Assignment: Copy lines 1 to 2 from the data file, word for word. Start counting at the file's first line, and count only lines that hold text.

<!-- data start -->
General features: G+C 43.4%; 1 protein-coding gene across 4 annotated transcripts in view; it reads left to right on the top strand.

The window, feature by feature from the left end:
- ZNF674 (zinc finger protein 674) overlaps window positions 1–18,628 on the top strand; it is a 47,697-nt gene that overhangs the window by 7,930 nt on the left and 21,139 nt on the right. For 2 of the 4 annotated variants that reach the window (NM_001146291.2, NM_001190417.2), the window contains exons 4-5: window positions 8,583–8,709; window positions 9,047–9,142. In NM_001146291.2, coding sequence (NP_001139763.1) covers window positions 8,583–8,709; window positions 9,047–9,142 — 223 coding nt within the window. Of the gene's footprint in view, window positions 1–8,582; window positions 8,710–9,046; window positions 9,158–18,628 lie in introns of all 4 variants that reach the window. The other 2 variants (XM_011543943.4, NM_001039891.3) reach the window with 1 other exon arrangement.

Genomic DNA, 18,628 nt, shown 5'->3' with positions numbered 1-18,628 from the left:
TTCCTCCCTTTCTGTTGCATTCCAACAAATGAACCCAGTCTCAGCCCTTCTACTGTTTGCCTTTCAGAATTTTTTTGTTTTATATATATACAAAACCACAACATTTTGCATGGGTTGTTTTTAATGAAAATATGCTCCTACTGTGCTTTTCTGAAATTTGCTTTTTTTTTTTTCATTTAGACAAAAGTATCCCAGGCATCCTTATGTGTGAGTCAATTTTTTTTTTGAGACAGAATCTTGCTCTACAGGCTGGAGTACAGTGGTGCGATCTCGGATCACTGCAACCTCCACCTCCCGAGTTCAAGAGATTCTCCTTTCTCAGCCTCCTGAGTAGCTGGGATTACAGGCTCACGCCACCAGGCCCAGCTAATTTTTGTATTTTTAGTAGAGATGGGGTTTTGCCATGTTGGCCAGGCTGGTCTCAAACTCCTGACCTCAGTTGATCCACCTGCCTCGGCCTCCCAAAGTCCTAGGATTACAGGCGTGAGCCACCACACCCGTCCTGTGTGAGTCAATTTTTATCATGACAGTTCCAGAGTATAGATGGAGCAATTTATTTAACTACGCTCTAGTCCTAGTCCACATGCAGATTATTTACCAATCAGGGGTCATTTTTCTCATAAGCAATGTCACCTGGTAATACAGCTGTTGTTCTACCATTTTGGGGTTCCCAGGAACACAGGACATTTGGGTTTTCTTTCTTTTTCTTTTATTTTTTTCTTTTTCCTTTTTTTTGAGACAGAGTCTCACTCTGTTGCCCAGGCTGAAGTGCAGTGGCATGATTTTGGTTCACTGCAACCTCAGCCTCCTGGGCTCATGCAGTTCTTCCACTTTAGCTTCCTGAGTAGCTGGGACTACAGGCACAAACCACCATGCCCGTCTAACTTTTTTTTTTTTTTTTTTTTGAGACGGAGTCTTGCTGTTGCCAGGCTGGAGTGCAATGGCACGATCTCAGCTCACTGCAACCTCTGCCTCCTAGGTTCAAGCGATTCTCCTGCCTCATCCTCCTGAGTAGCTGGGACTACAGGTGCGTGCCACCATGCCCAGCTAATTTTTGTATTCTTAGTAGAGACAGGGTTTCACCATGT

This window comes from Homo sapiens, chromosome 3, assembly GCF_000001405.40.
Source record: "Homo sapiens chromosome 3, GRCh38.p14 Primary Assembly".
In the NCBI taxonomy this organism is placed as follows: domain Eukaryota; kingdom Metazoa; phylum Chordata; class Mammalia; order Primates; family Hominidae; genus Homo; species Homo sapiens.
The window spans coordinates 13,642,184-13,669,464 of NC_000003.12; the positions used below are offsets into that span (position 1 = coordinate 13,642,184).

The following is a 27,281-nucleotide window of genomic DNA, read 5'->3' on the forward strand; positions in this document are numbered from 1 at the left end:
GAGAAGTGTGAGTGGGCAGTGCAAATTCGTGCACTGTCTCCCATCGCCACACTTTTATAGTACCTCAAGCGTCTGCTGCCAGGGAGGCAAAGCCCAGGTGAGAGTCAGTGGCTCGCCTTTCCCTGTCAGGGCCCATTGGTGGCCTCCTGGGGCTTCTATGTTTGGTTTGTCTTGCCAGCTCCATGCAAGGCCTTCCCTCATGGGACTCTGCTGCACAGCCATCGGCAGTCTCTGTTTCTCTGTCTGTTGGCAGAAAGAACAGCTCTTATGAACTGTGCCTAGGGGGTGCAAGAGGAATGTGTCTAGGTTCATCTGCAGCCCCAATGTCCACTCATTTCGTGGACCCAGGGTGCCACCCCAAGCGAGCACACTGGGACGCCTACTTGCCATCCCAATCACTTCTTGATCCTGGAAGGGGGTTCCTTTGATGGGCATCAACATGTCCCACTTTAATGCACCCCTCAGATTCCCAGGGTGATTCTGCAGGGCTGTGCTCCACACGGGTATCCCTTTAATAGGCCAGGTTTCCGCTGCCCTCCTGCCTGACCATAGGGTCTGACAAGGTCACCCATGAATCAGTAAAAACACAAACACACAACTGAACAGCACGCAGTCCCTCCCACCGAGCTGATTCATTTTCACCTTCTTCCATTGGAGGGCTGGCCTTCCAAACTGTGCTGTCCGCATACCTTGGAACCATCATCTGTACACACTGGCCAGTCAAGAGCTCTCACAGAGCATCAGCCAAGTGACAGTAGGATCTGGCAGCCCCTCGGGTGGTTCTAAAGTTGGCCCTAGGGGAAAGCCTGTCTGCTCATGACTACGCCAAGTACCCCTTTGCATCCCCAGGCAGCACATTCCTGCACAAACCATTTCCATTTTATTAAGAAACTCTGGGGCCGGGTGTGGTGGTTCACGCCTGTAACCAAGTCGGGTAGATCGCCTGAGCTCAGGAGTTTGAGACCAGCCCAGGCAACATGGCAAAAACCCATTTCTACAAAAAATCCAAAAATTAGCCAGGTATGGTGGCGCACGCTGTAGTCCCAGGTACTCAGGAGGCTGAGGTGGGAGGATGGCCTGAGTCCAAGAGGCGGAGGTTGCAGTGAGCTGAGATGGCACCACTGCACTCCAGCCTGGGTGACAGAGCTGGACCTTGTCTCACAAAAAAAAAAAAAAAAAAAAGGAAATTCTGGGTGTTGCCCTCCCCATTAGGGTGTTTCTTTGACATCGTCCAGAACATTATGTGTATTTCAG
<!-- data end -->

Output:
General features: G+C 43.4%; 1 protein-coding gene across 4 annotated transcripts in view; it reads left to right on the top strand.

The window, feature by feature from the left end: